Vietnam’s GDP growth accelerates

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More moderate growth rates in Vietnam helped keeping consumer prices under control

Vietnam’s economy showed signs of regained strength in the second quarter 2012, according to figures released by the government on June 29.

GDP grew  by 4.7 per cent in the period after a four per cent expansion in the first quarter of the year, the country’s General Statistics Office said.

In the first half of the year, GDP expanded 4.4 per cent compared to the same period in 2011, boosted by the services sector which grew 5.6 per cent in the period. Industrial production and construction expanded by 4.5 and 3.8 per cent, respectively, and the agricultural sector by 2.8 per cent. At the same time, retail sales grew 19.5 per cent.

However, compared to earlier growth rates, Vietnam’s economy has lost some steam. GDP growth in 2010 was 6.8 per cent, and 5.9 per cent in 2010. The reason is that the Vietnamese government over the last quarters introduced tightening measures to tame inflation, causing economic growth to slow down, but keeping product prices under control.

Inflation in June 2012 rose 6.9 per cent from a year earlier, the slowest pace since the end of 2009, and way lower than a recent peak of 23 per cent in August 2011.

Vietnam also cut its trade deficit in the first half of 2012 almost tenfold as exports surged. The country’s trade deficit fell  to $690 million, as compared to $6.65 billion in the same period 2011. Exports in the same period were up 22 per cent, while imports rose at a slower pace of 6.9 per cent, the statistics office said. Vietnam’s major exports include garments, oil, electronics, rice and machinery.

But problems are persisting. The government figures also show that more than 21,000 businesses have gone bankrupt in the first five months of 2012, and the total bad debt ratio of Vietnamese banks has risen to ten per cent from six per cent at the end of 2011.

Vietnam targets GDP growth between 5.6 and six per cent this year. The World Bank’s forecast is 5.7 per cent. For 2013, growth is estimated to reach 6.3 per cent, and 6.5 per cent in 2014.

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Reading Time: 2 minutes

More moderate growth rates in Vietnam helped keeping consumer prices under control

Vietnam’s economy showed signs of regained strength in the second quarter 2012, according to figures released by the government on June 29.

Reading Time: 2 minutes

More moderate growth rates in Vietnam helped keeping consumer prices under control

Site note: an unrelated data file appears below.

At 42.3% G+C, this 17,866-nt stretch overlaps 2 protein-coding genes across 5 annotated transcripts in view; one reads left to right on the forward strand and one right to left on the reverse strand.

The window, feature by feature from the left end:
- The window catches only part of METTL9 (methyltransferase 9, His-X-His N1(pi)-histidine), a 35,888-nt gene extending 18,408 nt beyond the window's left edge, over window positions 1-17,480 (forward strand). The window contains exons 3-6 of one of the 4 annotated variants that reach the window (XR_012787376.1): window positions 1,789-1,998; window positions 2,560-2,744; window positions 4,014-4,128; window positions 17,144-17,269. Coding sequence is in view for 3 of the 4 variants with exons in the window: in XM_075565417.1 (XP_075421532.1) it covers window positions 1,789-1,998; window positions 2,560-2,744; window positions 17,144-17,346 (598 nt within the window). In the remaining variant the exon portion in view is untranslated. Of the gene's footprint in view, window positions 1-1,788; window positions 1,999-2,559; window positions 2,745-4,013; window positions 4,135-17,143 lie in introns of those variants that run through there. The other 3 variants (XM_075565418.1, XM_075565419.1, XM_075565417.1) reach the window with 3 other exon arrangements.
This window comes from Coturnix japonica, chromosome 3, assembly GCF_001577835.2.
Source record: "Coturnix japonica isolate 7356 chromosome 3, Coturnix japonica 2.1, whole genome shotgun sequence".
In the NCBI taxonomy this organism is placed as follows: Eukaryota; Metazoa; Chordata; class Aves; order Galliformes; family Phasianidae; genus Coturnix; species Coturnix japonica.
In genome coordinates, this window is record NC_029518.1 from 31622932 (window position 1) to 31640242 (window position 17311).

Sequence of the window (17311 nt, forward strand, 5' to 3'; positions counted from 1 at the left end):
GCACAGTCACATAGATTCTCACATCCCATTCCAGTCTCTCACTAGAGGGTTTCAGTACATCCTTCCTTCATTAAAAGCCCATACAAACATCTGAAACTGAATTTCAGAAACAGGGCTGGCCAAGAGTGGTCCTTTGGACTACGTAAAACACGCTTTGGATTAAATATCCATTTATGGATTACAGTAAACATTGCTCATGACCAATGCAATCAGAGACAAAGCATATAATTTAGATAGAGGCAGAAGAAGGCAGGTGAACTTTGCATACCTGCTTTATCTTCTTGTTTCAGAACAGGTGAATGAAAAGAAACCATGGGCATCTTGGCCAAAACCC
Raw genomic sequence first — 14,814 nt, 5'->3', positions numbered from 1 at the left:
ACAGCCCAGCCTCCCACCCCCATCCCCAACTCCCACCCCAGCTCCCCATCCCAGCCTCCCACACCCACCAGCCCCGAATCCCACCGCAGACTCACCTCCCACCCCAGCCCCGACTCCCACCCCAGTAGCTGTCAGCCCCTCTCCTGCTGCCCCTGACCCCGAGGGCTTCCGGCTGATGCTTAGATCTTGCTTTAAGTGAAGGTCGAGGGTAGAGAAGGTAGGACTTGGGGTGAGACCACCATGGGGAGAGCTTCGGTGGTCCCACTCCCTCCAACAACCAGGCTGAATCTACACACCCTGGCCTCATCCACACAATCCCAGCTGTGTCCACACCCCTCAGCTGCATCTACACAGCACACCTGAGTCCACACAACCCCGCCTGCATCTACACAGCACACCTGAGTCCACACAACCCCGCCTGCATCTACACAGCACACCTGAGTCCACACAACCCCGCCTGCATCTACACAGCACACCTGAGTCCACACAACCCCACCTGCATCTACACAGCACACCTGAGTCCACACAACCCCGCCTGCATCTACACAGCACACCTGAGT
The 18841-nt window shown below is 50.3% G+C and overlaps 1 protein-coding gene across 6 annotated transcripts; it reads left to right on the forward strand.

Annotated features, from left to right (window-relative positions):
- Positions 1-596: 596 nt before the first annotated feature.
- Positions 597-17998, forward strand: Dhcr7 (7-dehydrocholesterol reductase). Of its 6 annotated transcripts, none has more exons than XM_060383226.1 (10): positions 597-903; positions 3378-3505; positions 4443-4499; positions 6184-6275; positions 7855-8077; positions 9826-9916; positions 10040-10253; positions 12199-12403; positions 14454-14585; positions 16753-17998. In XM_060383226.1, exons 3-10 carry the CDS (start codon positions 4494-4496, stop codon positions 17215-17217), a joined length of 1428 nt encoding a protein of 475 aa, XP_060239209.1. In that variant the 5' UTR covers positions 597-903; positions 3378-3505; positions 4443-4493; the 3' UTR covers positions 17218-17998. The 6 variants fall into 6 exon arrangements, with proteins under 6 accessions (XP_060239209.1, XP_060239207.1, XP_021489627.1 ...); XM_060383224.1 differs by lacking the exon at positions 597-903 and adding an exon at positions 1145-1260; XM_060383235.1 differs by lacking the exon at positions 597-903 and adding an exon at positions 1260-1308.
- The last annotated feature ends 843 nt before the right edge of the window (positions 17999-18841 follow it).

Vietnam’s economy showed signs of regained strength in the second quarter 2012, according to figures released by the government on June 29.

GDP grew  by 4.7 per cent in the period after a four per cent expansion in the first quarter of the year, the country’s General Statistics Office said.

In the first half of the year, GDP expanded 4.4 per cent compared to the same period in 2011, boosted by the services sector which grew 5.6 per cent in the period. Industrial production and construction expanded by 4.5 and 3.8 per cent, respectively, and the agricultural sector by 2.8 per cent. At the same time, retail sales grew 19.5 per cent.

However, compared to earlier growth rates, Vietnam’s economy has lost some steam. GDP growth in 2010 was 6.8 per cent, and 5.9 per cent in 2010. The reason is that the Vietnamese government over the last quarters introduced tightening measures to tame inflation, causing economic growth to slow down, but keeping product prices under control.

Inflation in June 2012 rose 6.9 per cent from a year earlier, the slowest pace since the end of 2009, and way lower than a recent peak of 23 per cent in August 2011.

Vietnam also cut its trade deficit in the first half of 2012 almost tenfold as exports surged. The country’s trade deficit fell  to $690 million, as compared to $6.65 billion in the same period 2011. Exports in the same period were up 22 per cent, while imports rose at a slower pace of 6.9 per cent, the statistics office said. Vietnam’s major exports include garments, oil, electronics, rice and machinery.

But problems are persisting. The government figures also show that more than 21,000 businesses have gone bankrupt in the first five months of 2012, and the total bad debt ratio of Vietnamese banks has risen to ten per cent from six per cent at the end of 2011.

Vietnam targets GDP growth between 5.6 and six per cent this year. The World Bank’s forecast is 5.7 per cent. For 2013, growth is estimated to reach 6.3 per cent, and 6.5 per cent in 2014.

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